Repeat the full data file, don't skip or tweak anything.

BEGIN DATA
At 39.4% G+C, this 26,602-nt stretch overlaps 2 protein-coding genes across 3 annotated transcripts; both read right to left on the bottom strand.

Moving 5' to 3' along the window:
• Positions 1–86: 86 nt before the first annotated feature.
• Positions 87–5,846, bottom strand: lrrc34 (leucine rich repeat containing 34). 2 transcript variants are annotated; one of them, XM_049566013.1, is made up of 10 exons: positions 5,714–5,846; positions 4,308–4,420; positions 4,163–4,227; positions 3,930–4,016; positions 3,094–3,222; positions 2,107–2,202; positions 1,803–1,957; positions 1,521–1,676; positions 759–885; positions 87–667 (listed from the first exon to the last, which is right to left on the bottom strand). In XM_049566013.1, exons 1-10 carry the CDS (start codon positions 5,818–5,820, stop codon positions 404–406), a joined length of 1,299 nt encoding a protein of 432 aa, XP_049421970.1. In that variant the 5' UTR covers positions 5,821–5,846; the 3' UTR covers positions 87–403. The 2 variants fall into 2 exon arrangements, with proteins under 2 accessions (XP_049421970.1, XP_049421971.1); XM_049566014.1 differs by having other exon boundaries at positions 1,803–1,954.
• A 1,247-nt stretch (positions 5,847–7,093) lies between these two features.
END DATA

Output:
At 39.4% G+C, this 26,602-nt stretch overlaps 2 protein-coding genes across 3 annotated transcripts; both read right to left on the bottom strand.

Moving 5' to 3' along the window:
• Positions 1–86: 86 nt before the first annotated feature.
• Positions 87–5,846, bottom strand: lrrc34 (leucine rich repeat containing 34). 2 transcript variants are annotated; one of them, XM_049566013.1, is made up of 10 exons: positions 5,714–5,846; positions 4,308–4,420; positions 4,163–4,227; positions 3,930–4,016; positions 3,094–3,222; positions 2,107–2,202; positions 1,803–1,957; positions 1,521–1,676; positions 759–885; positions 87–667 (listed from the first exon to the last, which is right to left on the bottom strand). In XM_049566013.1, exons 1-10 carry the CDS (start codon positions 5,818–5,820, stop codon positions 404–406), a joined length of 1,299 nt encoding a protein of 432 aa, XP_049421970.1. In that variant the 5' UTR covers positions 5,821–5,846; the 3' UTR covers positions 87–403. The 2 variants fall into 2 exon arrangements, with proteins under 2 accessions (XP_049421970.1, XP_049421971.1); XM_049566014.1 differs by having other exon boundaries at positions 1,803–1,954.
• A 1,247-nt stretch (positions 5,847–7,093) lies between these two features.